In Numbers 13:33 the Israelites reported that they felt like mere grasshoppers in the sight of the nephilim, which the King James Version translates “giants.”

There is reason to believe that this Hebrew word may come from the root naphal, and that the nephilim were “violent” ones, or terrorists, rather than physical “giants.”

Since in those days the entire human race was of great stature, it must be that character rather than height is designated.
The antediluvians generally possessed great physical and mental strength. These individuals, renowned for wisdom and skill, persistently devoted their intellectual and physical powers to the gratification of their own pride and passions and to the oppression of their fellow men.

Verse 5 Then the LORD saw that the wickedness of man was great in the earth, and that every intent of the thoughts of his heart was only evil continually.

Human language could hardly provide a more forceful picture of human depravity.

There was no more good left in man; he was “rotten to the core.” His “every imagination” was evil.

The word “imagination,” from yeser, means “device” or “formation,” and is derived from the verb “to fashion,” “to form,” yaṣar.

Therefore “intent” refers to evil thoughts as the product of an evil heart. Christ said, “Out of the heart proceed evil thoughts,” and observed that they in turn produce “murders, adulteries, fornications, thefts, false witness, blasphemies” (Matthew 15:19).

The heart was popularly considered the center of the higher powers of the mind — the conscience and the will. A contaminated “heart” sooner or later infects the entire life.


Literally “every day” or “all day long.” This brings the sorry description of antediluvian wickedness to a climax. If this is not total depravity, how could human language express it?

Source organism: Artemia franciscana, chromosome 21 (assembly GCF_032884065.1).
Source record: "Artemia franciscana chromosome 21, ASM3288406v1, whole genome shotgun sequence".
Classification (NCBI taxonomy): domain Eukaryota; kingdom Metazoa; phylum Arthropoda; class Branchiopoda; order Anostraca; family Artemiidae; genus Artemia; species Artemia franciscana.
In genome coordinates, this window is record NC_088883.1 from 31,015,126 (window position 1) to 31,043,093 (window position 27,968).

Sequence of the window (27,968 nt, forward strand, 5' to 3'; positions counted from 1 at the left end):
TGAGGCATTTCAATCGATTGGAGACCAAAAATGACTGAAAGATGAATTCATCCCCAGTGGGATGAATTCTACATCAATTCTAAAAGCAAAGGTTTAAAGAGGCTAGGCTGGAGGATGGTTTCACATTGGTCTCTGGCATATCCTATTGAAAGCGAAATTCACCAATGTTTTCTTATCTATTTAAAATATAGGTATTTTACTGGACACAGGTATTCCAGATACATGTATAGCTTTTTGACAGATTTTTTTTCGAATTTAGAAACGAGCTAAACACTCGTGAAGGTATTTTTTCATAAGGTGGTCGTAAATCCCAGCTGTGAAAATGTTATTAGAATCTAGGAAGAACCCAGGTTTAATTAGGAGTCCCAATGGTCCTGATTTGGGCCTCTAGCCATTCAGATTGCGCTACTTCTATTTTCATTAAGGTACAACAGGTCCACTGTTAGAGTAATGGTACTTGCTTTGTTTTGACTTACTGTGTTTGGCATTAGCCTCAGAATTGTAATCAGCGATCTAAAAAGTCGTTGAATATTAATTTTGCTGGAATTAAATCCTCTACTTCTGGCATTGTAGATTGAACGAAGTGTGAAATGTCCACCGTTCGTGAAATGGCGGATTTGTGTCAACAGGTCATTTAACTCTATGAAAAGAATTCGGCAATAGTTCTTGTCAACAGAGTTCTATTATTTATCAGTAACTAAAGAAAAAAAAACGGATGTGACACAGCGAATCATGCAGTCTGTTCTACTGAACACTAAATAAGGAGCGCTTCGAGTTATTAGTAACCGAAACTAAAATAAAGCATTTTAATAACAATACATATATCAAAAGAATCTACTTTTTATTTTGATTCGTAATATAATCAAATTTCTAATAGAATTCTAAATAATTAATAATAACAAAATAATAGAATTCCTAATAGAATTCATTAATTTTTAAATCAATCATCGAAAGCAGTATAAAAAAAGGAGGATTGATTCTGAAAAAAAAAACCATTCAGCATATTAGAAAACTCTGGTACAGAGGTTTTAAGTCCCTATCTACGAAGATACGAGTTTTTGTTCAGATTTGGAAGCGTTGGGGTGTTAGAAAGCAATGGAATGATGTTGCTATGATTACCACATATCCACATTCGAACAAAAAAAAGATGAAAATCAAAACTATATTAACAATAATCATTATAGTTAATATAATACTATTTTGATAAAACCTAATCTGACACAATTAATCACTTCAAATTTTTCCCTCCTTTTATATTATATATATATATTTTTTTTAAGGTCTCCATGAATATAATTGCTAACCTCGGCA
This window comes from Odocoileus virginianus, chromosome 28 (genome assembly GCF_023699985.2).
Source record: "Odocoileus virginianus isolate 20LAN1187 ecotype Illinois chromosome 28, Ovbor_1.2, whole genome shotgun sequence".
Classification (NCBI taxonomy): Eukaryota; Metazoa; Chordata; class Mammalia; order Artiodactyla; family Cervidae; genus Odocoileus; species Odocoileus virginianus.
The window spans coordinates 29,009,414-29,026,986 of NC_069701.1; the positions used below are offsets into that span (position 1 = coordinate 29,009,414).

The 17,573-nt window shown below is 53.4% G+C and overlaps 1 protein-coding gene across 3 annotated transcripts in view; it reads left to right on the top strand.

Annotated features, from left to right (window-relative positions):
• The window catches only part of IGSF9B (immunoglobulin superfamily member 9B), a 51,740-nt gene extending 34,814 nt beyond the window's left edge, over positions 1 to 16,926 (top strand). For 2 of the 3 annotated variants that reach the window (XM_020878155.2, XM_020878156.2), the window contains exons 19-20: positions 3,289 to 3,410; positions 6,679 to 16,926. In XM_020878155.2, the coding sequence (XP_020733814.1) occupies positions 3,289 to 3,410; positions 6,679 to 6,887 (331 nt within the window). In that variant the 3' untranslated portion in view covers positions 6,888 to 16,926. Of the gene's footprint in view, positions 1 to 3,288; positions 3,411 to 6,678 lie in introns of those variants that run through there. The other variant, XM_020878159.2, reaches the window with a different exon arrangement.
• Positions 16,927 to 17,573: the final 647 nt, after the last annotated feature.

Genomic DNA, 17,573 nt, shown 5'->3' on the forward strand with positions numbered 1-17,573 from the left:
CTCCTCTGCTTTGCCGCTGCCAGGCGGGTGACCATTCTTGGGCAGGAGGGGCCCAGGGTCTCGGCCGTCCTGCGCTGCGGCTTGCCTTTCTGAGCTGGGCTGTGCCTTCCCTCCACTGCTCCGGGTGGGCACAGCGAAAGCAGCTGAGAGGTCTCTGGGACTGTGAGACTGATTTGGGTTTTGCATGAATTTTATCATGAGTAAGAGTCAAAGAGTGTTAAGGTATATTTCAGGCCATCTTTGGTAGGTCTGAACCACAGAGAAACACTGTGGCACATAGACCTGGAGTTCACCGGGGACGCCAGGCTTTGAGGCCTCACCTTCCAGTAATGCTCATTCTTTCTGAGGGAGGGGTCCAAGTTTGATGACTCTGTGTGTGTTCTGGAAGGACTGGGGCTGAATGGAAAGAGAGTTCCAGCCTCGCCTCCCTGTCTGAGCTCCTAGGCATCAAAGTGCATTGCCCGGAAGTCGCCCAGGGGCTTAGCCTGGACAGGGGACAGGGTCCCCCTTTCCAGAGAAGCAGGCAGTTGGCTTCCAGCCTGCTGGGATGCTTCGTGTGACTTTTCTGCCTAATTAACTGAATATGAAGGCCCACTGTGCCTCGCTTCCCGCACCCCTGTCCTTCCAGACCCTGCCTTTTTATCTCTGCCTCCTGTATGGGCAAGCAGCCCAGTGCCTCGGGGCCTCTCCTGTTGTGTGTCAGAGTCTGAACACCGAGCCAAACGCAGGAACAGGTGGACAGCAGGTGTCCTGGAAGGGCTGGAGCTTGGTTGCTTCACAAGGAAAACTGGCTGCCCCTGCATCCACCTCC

Here we find evil supreme in the heart, in the “imaginations,” or thoughts, and in the actions. With very few exceptions, there was nothing but evil, not temporarily but always, not in the case of merely a few individuals but in society as a whole.

This came about because men “willfully forget” God’s word 2 Peter 3:5 For this they willfully forget: that by the word of God the heavens were of old, and the earth standing out of water and in the water

Verse 6 And the LORD was sorry that He had made man on the earth, and He was grieved in His heart.

What does this verse tell us of God’s love? The mention of divine grief at man’s depraved state is a touching indication that God did not hate man. Human sin fills the divine heart with deep-felt grief and pity.

It excites all the fathomless ocean of sympathy for sinning men of which infinite love is capable. Nonetheless, it moves Him also to judicial retribution Have you ever punished your child after your anger has settled?

For us as parents it is the most painful exercise with a child that is so dear to us. Can you imagine God’s pain when He has to punish us?

Verse 7 So the LORD said, “I will destroy man whom I have created from the face of the earth, both man and beast, creeping thing and birds of the air, for I am sorry that I have made them.”